Medical Marijuana

Recreational Marijuana Prices Plunge In Washington State

Category: Medical Marijuana | Posted on Thu, April, 23rd 2015 by THCFinder

marijuana washington state felony drug possessionWhen legal marijuana went on sale in Washington last summer, the prices were astronomically high. There was not enough supply to go around, there was a lot of hype in the air because marijuana was going to be sold legally for recreational purposes for the first time on the West Coast, and marijuana stores took advantage of the situation. People were paying $100+ for an eighth of marijuana. My how things have changed since then.

The average price for recreational marijuana in Washington has fallen to $12 per gram. With reports that there is a surplus of over 46,000 pounds of recreational marijuana in Washington State right now, I’d expect that number to stay the same, or drop even further. Per The Joint Blog:

The price of legal recreational cannabis has dropped significantly in recent months in Washington, according to new data released by the state’s Liquor Control Board.

According to the Board, the average price of recreational cannabis throughout the state is $12 a gram. When sales began in July, average prices were near $30 a gram.

The prices in Washington State are still too high. Even with prices falling over 50%, the prices are still more than twice as high as they are on the black market. The black market will never be eliminated at that rate. With that being said, a lot of stores in Washington are barely scrapping by because they have lowered their prices as much as they can, but due to Washington State taxes and federal 280e provisions, there’s not much left for store owners after all is said and done. Washington needs to revamp the marijuana tax structure, and the feds need to reform 280e provisions, if the marijuana industry is ever going to reach its full potential in Washington.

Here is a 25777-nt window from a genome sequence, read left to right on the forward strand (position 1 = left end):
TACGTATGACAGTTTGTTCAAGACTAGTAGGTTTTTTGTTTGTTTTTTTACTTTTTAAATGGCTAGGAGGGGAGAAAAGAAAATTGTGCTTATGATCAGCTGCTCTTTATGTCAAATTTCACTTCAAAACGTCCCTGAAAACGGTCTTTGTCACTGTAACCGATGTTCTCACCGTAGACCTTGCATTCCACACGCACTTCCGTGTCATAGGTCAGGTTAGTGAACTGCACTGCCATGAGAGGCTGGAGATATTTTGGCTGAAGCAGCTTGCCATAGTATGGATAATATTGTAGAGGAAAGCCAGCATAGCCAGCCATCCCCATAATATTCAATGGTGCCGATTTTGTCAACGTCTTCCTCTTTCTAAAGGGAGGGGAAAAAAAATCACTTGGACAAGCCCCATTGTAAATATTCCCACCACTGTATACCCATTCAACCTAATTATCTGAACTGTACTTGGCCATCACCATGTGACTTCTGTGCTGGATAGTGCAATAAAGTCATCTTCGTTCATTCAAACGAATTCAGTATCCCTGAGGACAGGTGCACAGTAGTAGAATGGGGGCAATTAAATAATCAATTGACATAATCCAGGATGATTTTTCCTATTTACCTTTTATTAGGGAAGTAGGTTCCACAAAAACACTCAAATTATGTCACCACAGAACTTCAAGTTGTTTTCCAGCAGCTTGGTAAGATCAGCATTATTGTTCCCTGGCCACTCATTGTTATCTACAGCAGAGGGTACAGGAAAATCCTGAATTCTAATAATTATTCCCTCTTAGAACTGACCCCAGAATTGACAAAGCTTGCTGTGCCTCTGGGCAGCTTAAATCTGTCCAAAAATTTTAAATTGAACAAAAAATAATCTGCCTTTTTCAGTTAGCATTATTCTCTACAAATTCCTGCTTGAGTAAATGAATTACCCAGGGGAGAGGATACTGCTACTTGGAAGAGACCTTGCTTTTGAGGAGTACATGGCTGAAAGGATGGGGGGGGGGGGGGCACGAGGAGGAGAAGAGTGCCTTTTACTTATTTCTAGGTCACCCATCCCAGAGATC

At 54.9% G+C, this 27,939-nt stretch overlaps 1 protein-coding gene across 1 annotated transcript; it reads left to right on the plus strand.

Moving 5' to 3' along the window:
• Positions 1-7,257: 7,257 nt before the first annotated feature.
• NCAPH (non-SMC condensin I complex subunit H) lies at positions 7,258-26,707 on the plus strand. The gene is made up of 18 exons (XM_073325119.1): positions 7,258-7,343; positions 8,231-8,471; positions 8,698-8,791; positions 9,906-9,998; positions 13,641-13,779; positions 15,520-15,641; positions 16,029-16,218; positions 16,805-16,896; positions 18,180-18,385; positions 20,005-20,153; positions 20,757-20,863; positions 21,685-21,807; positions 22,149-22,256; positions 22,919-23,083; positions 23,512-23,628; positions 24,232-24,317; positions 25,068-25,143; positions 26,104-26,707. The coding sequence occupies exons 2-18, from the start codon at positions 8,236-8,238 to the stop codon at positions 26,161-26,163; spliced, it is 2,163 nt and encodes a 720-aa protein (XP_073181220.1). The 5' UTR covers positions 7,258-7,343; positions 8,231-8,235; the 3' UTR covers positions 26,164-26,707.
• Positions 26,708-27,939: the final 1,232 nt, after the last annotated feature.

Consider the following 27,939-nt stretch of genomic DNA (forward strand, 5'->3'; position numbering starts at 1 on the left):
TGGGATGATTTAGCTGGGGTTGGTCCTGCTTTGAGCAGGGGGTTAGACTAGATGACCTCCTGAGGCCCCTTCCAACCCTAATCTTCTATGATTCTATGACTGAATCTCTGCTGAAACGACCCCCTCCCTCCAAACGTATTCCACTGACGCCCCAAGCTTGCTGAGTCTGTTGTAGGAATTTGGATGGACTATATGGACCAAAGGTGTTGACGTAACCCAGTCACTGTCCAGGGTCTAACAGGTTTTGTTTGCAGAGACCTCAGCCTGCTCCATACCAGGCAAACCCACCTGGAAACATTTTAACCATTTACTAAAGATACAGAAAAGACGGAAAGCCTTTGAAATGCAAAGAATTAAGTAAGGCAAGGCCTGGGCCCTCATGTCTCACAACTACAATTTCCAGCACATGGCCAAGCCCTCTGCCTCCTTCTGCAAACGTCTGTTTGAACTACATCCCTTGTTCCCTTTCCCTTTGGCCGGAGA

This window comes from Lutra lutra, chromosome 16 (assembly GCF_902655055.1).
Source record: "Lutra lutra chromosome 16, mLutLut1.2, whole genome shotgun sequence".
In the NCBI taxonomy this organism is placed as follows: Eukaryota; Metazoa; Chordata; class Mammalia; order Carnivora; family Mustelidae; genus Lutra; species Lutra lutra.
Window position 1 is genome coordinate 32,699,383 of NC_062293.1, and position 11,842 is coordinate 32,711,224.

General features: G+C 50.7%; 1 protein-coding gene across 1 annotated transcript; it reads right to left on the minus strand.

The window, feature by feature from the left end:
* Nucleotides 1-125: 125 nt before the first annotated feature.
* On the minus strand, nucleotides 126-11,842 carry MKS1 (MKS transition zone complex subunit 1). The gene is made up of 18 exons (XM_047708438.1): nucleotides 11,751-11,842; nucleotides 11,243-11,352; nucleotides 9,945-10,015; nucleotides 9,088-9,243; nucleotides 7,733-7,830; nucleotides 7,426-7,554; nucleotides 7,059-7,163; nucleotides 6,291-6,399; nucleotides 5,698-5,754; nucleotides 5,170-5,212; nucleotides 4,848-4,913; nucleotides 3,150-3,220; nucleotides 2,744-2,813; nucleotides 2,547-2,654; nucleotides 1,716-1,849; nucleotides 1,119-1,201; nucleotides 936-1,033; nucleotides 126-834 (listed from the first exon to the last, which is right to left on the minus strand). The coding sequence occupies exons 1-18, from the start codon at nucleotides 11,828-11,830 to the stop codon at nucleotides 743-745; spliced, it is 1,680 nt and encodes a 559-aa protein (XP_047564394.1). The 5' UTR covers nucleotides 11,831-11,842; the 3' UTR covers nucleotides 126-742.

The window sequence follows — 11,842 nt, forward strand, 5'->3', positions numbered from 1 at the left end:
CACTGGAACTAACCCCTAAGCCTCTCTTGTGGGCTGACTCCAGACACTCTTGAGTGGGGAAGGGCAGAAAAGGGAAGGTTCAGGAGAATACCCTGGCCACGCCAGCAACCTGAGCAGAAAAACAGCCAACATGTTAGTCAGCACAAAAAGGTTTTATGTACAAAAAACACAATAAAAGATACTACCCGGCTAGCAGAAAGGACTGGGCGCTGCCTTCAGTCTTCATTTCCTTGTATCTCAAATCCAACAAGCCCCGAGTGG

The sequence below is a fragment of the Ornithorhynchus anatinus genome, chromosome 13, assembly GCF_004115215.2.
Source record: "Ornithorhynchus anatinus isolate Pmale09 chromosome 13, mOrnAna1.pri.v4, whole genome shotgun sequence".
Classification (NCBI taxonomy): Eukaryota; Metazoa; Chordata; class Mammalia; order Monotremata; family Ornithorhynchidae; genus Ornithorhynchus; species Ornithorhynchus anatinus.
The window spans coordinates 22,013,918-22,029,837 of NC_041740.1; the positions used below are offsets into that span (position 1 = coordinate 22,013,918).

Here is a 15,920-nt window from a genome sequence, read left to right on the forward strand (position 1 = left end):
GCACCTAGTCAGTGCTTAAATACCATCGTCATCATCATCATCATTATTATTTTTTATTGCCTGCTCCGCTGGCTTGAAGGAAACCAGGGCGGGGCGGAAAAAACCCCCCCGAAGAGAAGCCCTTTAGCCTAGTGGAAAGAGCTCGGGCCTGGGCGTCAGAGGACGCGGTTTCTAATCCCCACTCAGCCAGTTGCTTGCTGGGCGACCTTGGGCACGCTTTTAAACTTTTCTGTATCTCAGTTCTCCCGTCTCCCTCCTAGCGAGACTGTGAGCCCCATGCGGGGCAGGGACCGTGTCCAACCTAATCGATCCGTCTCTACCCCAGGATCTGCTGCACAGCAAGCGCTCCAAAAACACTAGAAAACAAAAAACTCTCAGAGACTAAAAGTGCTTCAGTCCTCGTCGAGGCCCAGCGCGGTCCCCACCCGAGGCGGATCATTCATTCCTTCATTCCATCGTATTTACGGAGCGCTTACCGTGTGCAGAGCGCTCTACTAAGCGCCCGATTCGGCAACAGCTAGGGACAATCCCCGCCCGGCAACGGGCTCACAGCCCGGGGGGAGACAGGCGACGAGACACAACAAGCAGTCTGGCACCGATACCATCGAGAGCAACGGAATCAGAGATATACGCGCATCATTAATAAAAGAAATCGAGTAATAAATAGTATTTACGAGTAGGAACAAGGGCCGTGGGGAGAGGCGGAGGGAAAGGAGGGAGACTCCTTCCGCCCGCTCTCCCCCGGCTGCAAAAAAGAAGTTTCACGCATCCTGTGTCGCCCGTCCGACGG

Cook County state's attorney to announce loosening of marijuana penalties

Category: Medical Marijuana | Posted on Mon, April, 20th 2015 by THCFinder

Cook County State's Attorney Anita Alvarez will hold a news conference Monday to announce reforms to low-level drug offenses, including dismissal of all future misdemeanor marijuana cases, a spokeswoman said Sunday.
"If someone is caught with a misdemeanor amount of marijuana, the state's attorney's office will no longer prosecute that case," Alvarez spokeswoman Sally Daly said. This program will be for people with less than three arrests or citations, she said.